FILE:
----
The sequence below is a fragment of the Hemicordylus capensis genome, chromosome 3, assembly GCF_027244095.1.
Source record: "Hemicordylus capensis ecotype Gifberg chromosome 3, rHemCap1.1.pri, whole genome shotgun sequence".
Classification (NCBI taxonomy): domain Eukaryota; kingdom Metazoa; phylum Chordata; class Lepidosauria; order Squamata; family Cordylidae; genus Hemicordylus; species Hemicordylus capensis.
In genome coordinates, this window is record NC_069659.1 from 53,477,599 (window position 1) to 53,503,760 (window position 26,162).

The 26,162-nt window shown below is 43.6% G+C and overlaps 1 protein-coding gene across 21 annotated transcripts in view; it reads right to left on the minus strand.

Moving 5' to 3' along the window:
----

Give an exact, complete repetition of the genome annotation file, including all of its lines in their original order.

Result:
The sequence below is a fragment of the Hemicordylus capensis genome, chromosome 3, assembly GCF_027244095.1.
Source record: "Hemicordylus capensis ecotype Gifberg chromosome 3, rHemCap1.1.pri, whole genome shotgun sequence".
Classification (NCBI taxonomy): domain Eukaryota; kingdom Metazoa; phylum Chordata; class Lepidosauria; order Squamata; family Cordylidae; genus Hemicordylus; species Hemicordylus capensis.
In genome coordinates, this window is record NC_069659.1 from 53,477,599 (window position 1) to 53,503,760 (window position 26,162).

The 26,162-nt window shown below is 43.6% G+C and overlaps 1 protein-coding gene across 21 annotated transcripts in view; it reads right to left on the minus strand.

Moving 5' to 3' along the window: